PH214_2009SPRING_EXAM1_PROFSOLN_[0]

PH214_2009SPRING_EXAM1_PROFSOLN_[0] - Ph 214 Spring 2009...

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Ph 214, Spring 2009 Exam # 1 Question #1 SOLUTIONS 1. [20 pts] Interference in a thin film: How uneven is my microscope slide? a. Fringes arise from light reflecting from the top surface of the wedge interfering with light reflecting from the bottom surface. As in any interference problem, we must determine the phase difference between the two beams. This is composed of the phase delay due to the physical path length difference and, possibly, an additional term due to π -phase shift upon reflection. At the left edge of the wedge, the two beams have a phase difference of δ 1 = 2 π (2 d 1 ) λ g + π = 4 πn g d 1 λ air + π where the first term incorporates the physical path length and the second term is due to the fact that the Fresnel reflection coefficient (assuming normal incidence) is negative at the top surface r top 1 - n g 1 + n g ! and positive at the bottom surface r bottom n g - 1 n g + 1 ! . Following the same logic, the two beams interfering at the right edge have a phase difference δ 2 = 4 πn g d 2 λ air + π . The net phase difference between the right and left edge is, therefore, given by Δ = δ 2 - δ 1 = 4 πn g d 2 λ air + π - 4 πn g d 1 λ air + π = 4 πn g λ air ( d 2 - d 1 ). For every integer multiple of 2 π , we get an additional bright fringe. In other words, 4 πn g λ air ( d 2 - d 1 ) = 2 πf where f is the fractional number of additional fringes ( f 0). We have been told that there is a bright fringe at the left-edge so the total number of fringes is given by # = f + 1 = 2 n g λ air ( d 2 - d 1 ) + 1 . [5 pts for correct determination of Fresnel coefficients; 5 pts for correct phase difference between two ends of wedge; 5 pts for final expression for # of fringes] b. Using the equation derived above, we may write 10 = 2 × 1 . 5 600nm ( d 2 - d 1 ) + 1. Therefore, d 2 - d 1 = 1800 nm = 1 . 8 μ m . [ 5pts] 1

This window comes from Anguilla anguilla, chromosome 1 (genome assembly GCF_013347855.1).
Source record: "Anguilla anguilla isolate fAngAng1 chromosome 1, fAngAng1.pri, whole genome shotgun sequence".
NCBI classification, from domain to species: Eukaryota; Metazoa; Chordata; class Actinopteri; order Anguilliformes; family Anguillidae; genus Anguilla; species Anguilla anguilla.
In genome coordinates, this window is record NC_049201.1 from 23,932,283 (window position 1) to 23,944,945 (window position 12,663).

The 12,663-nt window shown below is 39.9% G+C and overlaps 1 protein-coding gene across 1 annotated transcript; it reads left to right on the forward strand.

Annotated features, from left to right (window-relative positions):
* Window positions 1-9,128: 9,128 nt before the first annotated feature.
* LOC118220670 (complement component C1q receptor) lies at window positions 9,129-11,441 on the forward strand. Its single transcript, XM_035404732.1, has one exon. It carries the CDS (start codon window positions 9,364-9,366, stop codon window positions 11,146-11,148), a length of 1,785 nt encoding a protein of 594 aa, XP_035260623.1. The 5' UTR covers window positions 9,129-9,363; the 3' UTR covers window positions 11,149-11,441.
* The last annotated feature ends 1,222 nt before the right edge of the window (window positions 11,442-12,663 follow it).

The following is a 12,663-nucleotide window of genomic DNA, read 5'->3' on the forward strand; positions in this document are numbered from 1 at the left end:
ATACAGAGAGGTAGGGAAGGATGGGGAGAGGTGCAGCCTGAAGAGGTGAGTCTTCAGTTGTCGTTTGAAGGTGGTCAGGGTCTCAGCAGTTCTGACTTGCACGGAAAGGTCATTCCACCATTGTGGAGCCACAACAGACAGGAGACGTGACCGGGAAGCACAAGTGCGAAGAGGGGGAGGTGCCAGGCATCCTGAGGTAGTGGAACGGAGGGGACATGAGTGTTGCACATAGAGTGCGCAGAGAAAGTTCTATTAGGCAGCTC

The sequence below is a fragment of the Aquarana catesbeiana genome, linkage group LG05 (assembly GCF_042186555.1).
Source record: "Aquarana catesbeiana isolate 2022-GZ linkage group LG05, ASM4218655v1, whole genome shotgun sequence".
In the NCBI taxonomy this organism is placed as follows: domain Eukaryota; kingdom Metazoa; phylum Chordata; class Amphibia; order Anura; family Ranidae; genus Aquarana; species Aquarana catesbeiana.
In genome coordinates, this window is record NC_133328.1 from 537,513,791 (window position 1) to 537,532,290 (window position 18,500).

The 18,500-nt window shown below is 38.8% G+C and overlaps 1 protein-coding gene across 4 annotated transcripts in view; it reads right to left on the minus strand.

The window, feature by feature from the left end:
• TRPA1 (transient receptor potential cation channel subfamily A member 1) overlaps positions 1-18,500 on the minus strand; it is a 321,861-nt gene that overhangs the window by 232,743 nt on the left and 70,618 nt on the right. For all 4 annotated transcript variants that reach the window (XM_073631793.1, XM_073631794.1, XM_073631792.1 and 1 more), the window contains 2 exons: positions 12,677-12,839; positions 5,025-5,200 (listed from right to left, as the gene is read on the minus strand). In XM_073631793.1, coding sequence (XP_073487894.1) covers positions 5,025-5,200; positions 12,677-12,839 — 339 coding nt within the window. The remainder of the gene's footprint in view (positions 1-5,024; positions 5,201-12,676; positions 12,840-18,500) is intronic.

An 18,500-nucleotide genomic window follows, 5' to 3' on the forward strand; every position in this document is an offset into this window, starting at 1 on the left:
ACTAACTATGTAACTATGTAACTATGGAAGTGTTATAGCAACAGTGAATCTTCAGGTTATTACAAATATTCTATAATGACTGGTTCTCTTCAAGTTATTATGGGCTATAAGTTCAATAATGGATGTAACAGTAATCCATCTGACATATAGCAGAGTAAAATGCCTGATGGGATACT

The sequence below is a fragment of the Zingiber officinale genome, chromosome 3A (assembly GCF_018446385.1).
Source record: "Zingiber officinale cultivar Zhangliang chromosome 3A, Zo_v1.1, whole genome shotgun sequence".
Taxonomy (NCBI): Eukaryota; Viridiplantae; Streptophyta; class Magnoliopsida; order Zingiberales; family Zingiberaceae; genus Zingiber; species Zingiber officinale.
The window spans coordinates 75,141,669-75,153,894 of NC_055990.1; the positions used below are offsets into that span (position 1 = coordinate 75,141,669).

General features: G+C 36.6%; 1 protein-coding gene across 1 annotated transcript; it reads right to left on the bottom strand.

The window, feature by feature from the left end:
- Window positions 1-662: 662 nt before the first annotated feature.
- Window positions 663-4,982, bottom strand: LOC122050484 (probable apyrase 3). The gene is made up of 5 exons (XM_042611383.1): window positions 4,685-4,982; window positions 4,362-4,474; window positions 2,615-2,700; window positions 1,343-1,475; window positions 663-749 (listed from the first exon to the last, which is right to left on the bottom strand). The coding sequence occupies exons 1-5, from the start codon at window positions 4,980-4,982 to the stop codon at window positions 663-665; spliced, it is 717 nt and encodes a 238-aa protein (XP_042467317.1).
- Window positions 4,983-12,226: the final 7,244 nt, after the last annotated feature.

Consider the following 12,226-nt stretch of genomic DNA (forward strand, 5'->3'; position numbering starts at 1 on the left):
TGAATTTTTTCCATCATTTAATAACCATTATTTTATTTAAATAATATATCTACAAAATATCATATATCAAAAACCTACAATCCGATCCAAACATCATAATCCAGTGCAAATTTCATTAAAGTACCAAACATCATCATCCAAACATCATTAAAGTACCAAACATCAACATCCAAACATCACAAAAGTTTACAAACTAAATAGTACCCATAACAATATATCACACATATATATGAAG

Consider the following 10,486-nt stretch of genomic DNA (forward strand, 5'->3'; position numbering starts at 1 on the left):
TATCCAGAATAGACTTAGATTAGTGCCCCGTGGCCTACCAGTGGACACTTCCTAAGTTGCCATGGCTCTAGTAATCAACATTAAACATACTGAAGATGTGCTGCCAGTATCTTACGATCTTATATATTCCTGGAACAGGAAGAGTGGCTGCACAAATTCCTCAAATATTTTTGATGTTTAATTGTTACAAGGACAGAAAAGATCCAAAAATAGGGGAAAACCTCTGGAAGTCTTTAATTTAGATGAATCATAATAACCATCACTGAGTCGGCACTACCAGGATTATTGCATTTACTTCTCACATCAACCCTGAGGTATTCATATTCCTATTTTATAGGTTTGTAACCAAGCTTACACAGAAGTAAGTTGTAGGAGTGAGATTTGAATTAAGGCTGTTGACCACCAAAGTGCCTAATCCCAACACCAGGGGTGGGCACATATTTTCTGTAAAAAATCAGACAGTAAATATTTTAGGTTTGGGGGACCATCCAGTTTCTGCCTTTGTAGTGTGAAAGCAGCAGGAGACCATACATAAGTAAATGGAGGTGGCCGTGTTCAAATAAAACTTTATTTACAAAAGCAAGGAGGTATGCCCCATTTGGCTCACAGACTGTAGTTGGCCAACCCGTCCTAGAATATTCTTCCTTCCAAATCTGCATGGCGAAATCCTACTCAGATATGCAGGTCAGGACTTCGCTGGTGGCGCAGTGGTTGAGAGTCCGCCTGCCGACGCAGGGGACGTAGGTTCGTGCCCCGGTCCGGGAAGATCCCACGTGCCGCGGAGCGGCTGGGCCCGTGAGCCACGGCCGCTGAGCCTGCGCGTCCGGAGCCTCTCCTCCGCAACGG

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Ph 214, Spring 2009 Exam # 1 Question #2 SOLUTIONS 2. [30 pts] The interaction of electromagnetic plane waves and materials a. The electric field of an electromagnetic plane wave has a functional form of ~ E ( x, y, z, t ) = ~ E 0 e i ( ωt - ~ k · ~ r ) . The wave is traveling in the +ˆ y direction which means that ~ k iI = k ˆ y and ~ k iI · ~ r = ky . The wave is polarized with the electric field oscillating in a plane tilted 30 CCW relative to the z - axis which means that ~ E 0 = E 0 1 2 ˆ x + 3 2 ˆ z ! (see figure). Putting it all together, we obtain ~ E i I = E 0 1 2 ˆ x + 3 2 ˆ z ! e i ( ωt - ky ) -or- ~ E i I = E 0 1 2 ˆ x + 3 2 ˆ z ! cos ( ωt - ky ) . [3 pts for correctly decomposing ~ E 0 (only 2 pts if you left your answer in terms of sin 30 & cos 30 ); 2 pts for correctly stating that ~ k · ~ r = + ky ] b. A λ/ 4 waveplate delays the component along the slow-axis ( z -axis) by π/ 2 in phase relative to the fast axis ( x -axis). In addition, the media in region I and II are identi- cal so the value of k will not change. This implies that ~ E i II = 1 2 E 0 cos ( ωt - ky ) ˆ x + 3 2 E 0 cos ( ωt - ky - π/ 2) ˆ z = 1 2 E 0 cos ( ωt - ky ) ˆ x + 3 2 E 0 sin ( ωt - ky ) ˆ z . The two com- ponents of the ~ E -field are π/ 2 out of phase with unequal amplitudes which means that the wave is elliptically polarized and the x -component leads the z
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